FIG. 5.

The experimental data overlaid with the best fit temperature found through a χ2 minimization. Shots shown: (a) z3079, (b) z3123, (c) z3143, (d) z3210, (e) z3371, and (f) z3377.

FIG. 5.

The experimental data overlaid with the best fit temperature found through a χ2 minimization. Shots shown: (a) z3079, (b) z3123, (c) z3143, (d) z3210, (e) z3371, and (f) z3377.

Close modal

The analysis is more sensitive at lower temperatures and becomes less sensitive as the temperature increases. As seen in Fig. 4, as the temperature rises, the Li, Be, and B-like emission lose intensity relative to the prominent Li-like spectral feature near 13 053 eV at a larger rate than the He-α resonance strengthens. Therefore, the χ2 analysis is asymmetric from lower to higher temperatures.

The model is considered to be in good agreement with the data if the minimum χ2 is of order 1. While the reduced χ2 values are reasonable, each fit is not of order 1, suggesting that our fits could be better. There are a few reasons for this. For one, CRITR collects time-integrated spectra, and the Kr spectral data received is all of the emission from the beginning of the implosion until the stagnation, which includes the emission from all temperatures between the initial and final stages of the implosion. Therefore, attempting to model the emission with one temperature may be overly simplistic. Additionally, the synthetic spectra are created with an assumed final density based on previous publications. More investigation needs to be done to understand the density sensitivity of the Kr K-shell emission. Lastly, theoretical issues with the calculation of the synthetic spectra need to be considered. These factors could contribute to better fits in the future.

We have presented the first diagnostic application of a Kr tracer in MagLIF experiments at Z. The temperature reached during the cylindrical implosion ionizes Kr through He-like charge states. The collisional-radiative properties of the resulting plasma produce n = 2 → 1 transitions, which are sensitive to electron temperature. By modeling this emission and comparing the emergent spectra with the data, we have diagnosed each of the six shots with an electron temperature.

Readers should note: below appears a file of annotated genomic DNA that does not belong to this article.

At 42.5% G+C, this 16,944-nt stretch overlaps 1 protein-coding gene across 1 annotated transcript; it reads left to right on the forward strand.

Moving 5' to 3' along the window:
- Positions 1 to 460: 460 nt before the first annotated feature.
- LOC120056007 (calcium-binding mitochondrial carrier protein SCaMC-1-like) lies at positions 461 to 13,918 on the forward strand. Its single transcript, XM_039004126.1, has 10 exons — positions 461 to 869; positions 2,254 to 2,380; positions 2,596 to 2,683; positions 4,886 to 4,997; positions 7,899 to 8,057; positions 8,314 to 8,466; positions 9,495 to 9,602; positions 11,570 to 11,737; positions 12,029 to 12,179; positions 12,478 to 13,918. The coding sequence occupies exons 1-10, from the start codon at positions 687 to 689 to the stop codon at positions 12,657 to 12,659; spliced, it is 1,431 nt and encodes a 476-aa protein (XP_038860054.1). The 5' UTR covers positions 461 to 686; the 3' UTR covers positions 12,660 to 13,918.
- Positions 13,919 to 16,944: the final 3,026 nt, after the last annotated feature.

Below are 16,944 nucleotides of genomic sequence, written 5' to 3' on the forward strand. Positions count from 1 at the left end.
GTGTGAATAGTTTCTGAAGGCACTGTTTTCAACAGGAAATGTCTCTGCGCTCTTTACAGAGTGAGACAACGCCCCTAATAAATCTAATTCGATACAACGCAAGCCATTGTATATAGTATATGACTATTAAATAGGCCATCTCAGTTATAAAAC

While this analysis has shown potential, there is significant progress to be done to provide better fits. Currently, the preliminary analysis does not produce χ2 values of order 1. We plan to implement a more comprehensive multi-temperature analysis to provide better fits for the experimental data. We also plan on analyzing the Kr K-shell sensitivity to electron density to see if this has an effect on the emergent spectra.

Additionally, there appear to be significant differences between theory and experiment. The data show a dip between the Li-like emission and the He-α resonance line whereas the simulation shows a slight bump at the He-α before falling off. This could result because the model calculates a Li-like satellite at a higher photon energy than is seen in the experiment, causing the prominent Li-like feature, and the He-α to blend. Additionally, the model shows significant emission from B-like satellites that do not appear in the data. These issues will be investigated and discussed in a later publication.

We would like to thank Enac Gallardo-Diaz for his useful discussions concerning Kr K-Shell emission and spectral modeling. We would also like to thank Kyle Swanson, Jeffrey Rowland, Haritha Hariharan, Georges Jaar, and Aidan Klemmer for their valuable insights to the analysis presented here.

This work was supported by a contract from Sandia National Laboratories. Sandia National Laboratories is a multimission laboratory managed and operated by National Technology and Engineering Solutions of Sandia, LLC, a wholly owned subsidiary of Honeywell International Inc., for the U.S. Department of Energy’s National Nuclear Security Administration under Contract No. DE-NA0003525. This paper describes objective technical results and analysis. Any subjective views or opinions that might be expressed in the paper do not necessarily represent the views of the U.S. Department of Energy or the United States Government.

The authors have no conflicts to disclose.

J. T. Clapp: Conceptualization (lead); Formal analysis (lead); Investigation (lead); Methodology (lead); Writing – original draft (lead); Writing – review & editing (lead). R. C. Mancini: Investigation (equal); Project administration (equal); Supervision (equal); Writing – review & editing (equal). E. C. Harding: Data curation (supporting); Resources (supporting); Validation (equal); Writing – review & editing (equal). M. A. Schaeuble: Data curation (equal); Resources (equal). A. J. Harvey-Thompson: Conceptualization (supporting).

The data that support the findings in this study are available from the corresponding author upon reasonable request.